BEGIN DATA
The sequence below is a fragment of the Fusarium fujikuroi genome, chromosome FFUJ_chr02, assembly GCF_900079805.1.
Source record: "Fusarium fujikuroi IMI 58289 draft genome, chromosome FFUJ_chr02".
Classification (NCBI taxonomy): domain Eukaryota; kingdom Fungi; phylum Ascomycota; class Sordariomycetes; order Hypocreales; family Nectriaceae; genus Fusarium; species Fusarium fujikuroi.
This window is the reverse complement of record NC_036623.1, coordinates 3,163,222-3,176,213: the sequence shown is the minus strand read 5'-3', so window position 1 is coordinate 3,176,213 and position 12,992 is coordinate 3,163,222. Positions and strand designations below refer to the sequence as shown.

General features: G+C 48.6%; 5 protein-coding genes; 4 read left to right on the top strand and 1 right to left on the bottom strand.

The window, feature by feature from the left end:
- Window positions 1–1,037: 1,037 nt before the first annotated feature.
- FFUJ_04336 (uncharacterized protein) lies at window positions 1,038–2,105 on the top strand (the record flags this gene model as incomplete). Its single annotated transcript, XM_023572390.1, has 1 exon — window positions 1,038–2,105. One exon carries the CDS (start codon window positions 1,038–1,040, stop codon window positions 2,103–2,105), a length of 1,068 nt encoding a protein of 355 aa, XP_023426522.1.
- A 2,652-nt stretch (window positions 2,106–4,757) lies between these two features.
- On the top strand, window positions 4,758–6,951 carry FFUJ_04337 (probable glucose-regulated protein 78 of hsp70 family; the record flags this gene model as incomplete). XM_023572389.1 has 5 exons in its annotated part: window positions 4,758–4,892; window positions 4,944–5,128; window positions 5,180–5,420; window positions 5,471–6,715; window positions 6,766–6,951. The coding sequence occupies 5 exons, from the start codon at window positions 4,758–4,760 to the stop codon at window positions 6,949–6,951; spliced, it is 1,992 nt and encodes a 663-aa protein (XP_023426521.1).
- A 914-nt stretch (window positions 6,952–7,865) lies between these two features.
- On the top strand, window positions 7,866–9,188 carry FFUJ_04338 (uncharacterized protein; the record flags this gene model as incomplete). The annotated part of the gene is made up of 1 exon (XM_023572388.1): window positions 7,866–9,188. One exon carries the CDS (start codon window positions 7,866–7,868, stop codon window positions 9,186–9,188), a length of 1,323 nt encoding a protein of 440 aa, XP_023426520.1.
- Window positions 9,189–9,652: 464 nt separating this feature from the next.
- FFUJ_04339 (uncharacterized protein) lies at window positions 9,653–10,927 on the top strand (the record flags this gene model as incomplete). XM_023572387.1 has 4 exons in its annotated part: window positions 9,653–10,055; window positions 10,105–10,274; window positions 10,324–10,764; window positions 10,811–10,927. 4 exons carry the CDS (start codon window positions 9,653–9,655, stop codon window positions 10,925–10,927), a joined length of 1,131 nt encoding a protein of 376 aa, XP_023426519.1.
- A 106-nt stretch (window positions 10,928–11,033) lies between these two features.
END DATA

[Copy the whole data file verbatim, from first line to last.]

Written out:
The sequence below is a fragment of the Fusarium fujikuroi genome, chromosome FFUJ_chr02, assembly GCF_900079805.1.
Source record: "Fusarium fujikuroi IMI 58289 draft genome, chromosome FFUJ_chr02".
Classification (NCBI taxonomy): domain Eukaryota; kingdom Fungi; phylum Ascomycota; class Sordariomycetes; order Hypocreales; family Nectriaceae; genus Fusarium; species Fusarium fujikuroi.
This window is the reverse complement of record NC_036623.1, coordinates 3,163,222-3,176,213: the sequence shown is the minus strand read 5'-3', so window position 1 is coordinate 3,176,213 and position 12,992 is coordinate 3,163,222. Positions and strand designations below refer to the sequence as shown.

General features: G+C 48.6%; 5 protein-coding genes; 4 read left to right on the top strand and 1 right to left on the bottom strand.

The window, feature by feature from the left end:
- Window positions 1–1,037: 1,037 nt before the first annotated feature.
- FFUJ_04336 (uncharacterized protein) lies at window positions 1,038–2,105 on the top strand (the record flags this gene model as incomplete). Its single annotated transcript, XM_023572390.1, has 1 exon — window positions 1,038–2,105. One exon carries the CDS (start codon window positions 1,038–1,040, stop codon window positions 2,103–2,105), a length of 1,068 nt encoding a protein of 355 aa, XP_023426522.1.
- A 2,652-nt stretch (window positions 2,106–4,757) lies between these two features.
- On the top strand, window positions 4,758–6,951 carry FFUJ_04337 (probable glucose-regulated protein 78 of hsp70 family; the record flags this gene model as incomplete). XM_023572389.1 has 5 exons in its annotated part: window positions 4,758–4,892; window positions 4,944–5,128; window positions 5,180–5,420; window positions 5,471–6,715; window positions 6,766–6,951. The coding sequence occupies 5 exons, from the start codon at window positions 4,758–4,760 to the stop codon at window positions 6,949–6,951; spliced, it is 1,992 nt and encodes a 663-aa protein (XP_023426521.1).
- A 914-nt stretch (window positions 6,952–7,865) lies between these two features.
- On the top strand, window positions 7,866–9,188 carry FFUJ_04338 (uncharacterized protein; the record flags this gene model as incomplete). The annotated part of the gene is made up of 1 exon (XM_023572388.1): window positions 7,866–9,188. One exon carries the CDS (start codon window positions 7,866–7,868, stop codon window positions 9,186–9,188), a length of 1,323 nt encoding a protein of 440 aa, XP_023426520.1.
- Window positions 9,189–9,652: 464 nt separating this feature from the next.
- FFUJ_04339 (uncharacterized protein) lies at window positions 9,653–10,927 on the top strand (the record flags this gene model as incomplete). XM_023572387.1 has 4 exons in its annotated part: window positions 9,653–10,055; window positions 10,105–10,274; window positions 10,324–10,764; window positions 10,811–10,927. 4 exons carry the CDS (start codon window positions 9,653–9,655, stop codon window positions 10,925–10,927), a joined length of 1,131 nt encoding a protein of 376 aa, XP_023426519.1.
- A 106-nt stretch (window positions 10,928–11,033) lies between these two features.